This artwork (left) is by Italian tarot artist Patrizia Gambari, who lives and works in Vergato, a picturesque commune outside metropolitan Bologna. The painting is titled Hera. It caught my eye while browsing Morena Poltronieri’s Facebook page. Morena is director of the International Tarot Museum in Bologna.
In Gambari’s tarot schema, Hera represents the Empress just as Gaia represents the Empress in Chrysalis Tarot. In Greek mythology the two are closely aligned. Hera was an Earth goddess in early Greek mythology, a role which Gaia later assumed. In some accounts, Gaia was Hera’s grandmother. In the mythological Garden of the Hesperides, Gaia attended Hera’s wedding to Zeus. As a wedding gift Gaia gave the happy couple enchanted trees that would produce Golden Apples .
In Greek mythology, Hera represents the ideal woman. In Greek religion, she was guardian of the family and protectress of women in childbirth. At this difficult and dangerous moment in American history, I both invite and encourage meditation on Hera and her attributes. But rather than propound gratuitous political commentary (plentiful elsewhere), I will offer only additional artwork and its synchronicity to still the soul and salve the conscience.
Hera’s Roman counterpart is Juno, the patroness of Rome. In ancient times, the annual Matronalia was held in her honor in June, the month named for her and the reason we regard June as the most favorable month for marriage even today. Pictured below is Flaming June (1895) by Sir Douglas Leighton, one of my favorite paintings. June is fast asleep but brimming with energy.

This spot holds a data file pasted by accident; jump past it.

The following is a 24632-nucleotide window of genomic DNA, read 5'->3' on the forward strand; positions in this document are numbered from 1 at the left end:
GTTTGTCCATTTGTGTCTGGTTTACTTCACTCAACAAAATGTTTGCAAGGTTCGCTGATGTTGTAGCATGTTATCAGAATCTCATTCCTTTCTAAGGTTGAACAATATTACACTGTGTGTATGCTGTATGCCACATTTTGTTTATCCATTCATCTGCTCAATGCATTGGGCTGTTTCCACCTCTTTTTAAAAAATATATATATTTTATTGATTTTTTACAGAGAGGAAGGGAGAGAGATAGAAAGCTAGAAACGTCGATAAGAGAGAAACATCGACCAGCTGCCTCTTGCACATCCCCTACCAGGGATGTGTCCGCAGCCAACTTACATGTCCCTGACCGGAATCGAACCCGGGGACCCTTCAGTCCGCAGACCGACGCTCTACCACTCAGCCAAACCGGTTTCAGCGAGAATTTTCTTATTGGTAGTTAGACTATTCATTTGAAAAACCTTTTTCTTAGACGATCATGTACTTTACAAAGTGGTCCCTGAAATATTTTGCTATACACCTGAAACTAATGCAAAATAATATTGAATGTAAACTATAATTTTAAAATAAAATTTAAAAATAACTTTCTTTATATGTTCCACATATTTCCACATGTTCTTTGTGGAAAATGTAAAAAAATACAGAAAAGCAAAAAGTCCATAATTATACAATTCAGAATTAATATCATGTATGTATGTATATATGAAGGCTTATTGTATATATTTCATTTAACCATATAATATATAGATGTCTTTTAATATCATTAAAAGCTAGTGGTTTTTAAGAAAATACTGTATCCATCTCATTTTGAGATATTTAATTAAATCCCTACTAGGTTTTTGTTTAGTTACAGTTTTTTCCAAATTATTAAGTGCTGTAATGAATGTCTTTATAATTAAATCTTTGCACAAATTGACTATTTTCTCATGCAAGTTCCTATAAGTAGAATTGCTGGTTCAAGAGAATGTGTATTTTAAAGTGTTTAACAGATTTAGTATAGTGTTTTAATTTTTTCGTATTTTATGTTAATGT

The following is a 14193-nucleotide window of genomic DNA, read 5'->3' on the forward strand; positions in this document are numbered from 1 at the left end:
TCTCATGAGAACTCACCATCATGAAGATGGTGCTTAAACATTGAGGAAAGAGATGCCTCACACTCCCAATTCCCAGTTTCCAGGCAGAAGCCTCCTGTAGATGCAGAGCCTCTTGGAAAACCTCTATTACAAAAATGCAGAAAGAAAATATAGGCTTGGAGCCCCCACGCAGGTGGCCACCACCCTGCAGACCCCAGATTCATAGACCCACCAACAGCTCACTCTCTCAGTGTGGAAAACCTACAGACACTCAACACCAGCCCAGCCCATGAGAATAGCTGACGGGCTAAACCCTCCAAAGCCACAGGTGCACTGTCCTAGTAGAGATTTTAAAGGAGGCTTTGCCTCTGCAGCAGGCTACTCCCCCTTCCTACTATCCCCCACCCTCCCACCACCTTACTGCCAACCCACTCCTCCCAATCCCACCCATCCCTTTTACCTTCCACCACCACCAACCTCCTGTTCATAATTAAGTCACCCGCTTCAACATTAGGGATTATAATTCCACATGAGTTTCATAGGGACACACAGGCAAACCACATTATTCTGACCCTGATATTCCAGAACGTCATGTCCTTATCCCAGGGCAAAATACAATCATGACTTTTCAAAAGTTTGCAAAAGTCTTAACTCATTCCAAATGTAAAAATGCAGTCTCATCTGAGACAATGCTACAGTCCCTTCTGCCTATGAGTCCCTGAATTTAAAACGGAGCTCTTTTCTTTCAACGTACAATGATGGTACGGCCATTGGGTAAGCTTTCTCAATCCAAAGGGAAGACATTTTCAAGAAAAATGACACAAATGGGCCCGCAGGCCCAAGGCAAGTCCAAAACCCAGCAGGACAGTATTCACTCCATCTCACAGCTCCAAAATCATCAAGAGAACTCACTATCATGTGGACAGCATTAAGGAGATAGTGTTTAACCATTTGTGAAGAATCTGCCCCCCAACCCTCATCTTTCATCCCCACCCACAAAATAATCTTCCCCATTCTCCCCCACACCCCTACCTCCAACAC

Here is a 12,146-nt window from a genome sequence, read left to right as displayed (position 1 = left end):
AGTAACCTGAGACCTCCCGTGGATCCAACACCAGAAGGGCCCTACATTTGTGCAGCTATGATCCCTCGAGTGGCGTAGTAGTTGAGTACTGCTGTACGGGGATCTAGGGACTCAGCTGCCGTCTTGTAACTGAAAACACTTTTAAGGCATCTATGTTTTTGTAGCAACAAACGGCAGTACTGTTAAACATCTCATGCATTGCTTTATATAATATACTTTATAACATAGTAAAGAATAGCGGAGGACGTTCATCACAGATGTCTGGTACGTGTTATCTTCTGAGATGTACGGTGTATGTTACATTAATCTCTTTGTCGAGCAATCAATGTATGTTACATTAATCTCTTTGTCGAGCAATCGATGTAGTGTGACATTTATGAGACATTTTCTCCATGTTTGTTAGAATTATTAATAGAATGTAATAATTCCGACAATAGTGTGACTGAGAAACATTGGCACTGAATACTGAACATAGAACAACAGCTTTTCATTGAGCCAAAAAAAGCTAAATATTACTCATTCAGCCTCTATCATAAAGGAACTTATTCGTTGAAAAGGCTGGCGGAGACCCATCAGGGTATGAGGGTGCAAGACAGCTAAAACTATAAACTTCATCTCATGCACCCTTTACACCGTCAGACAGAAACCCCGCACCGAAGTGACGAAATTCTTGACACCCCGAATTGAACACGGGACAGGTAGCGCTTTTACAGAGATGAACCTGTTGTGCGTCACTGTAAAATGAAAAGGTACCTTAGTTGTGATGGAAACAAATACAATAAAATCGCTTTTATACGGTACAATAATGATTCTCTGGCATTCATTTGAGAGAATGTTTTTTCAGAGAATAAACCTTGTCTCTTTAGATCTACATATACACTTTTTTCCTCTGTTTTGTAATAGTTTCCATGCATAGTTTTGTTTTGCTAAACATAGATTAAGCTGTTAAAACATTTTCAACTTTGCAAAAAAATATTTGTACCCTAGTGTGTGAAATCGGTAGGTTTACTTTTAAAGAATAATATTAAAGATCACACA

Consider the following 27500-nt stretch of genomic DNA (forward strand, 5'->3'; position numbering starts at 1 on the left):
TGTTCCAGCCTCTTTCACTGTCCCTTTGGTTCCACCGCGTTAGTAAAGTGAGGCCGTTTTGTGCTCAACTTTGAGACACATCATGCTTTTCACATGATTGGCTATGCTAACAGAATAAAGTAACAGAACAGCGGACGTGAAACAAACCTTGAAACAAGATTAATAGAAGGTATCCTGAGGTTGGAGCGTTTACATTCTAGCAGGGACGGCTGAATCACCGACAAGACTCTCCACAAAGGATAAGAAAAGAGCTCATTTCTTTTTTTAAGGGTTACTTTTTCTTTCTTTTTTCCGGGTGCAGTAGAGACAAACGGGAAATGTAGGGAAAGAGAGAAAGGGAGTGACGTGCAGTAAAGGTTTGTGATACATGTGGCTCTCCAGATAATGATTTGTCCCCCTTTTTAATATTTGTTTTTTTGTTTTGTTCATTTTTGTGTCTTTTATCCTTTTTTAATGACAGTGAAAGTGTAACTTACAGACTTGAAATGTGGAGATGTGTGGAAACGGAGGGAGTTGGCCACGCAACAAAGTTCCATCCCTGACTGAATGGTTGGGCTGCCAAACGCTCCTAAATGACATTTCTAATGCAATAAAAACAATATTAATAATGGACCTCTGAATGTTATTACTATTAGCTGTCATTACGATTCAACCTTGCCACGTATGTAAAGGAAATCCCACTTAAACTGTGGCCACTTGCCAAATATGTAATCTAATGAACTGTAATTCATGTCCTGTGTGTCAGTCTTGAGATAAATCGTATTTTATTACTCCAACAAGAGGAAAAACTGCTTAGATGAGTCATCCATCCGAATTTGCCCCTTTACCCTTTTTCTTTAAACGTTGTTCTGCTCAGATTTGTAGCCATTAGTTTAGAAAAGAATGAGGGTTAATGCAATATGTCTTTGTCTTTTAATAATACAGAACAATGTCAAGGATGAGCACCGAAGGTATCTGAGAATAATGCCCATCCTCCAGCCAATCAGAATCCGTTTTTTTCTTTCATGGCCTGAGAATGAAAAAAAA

Greek mythology was often featured on Black Figure Pottery, which dominated the Mediterranean pottery market for over 150 years. The piece below is now in the Louvre. It shows Hercules, come up to the Garden of Hesperides to pinch some Golden Apples.
The painting below is by Ricciardo Meacci (1894). It depicts the three Hesperides in their garden. The three are sometimes called Western Maidens or Daughters of Evening. In Roman mythology, they are Daughters of Hesperus, personification of the Evening Star. Their mission was to mind Hera’s orchard, to prune and water the trees. The apples would bestow immortality on anyone who ate them.
Protecting the Golden Apples was a job Hera gave to Ladon, a hundred-headed serpent-like dragon, who, according to Greek art, was for the most part friendly to humans.
We can glean the parallels between the mythological Garden of the Hesperides and the Biblical Garden of Eden; Zeus and Hera as types of Adam and Eve. In Genesis Eve was called the “mother of all the living” and Hera was called the “mother of all” by the Greek poet Alcaeus.
Our age-old dilemma dramatized in both the Garden of Hesperides and of Eden is self-evident: Ultimately, we each must decide what our source of Truth will be – the Creator or the Serpent.
© Toney Brooks, 2022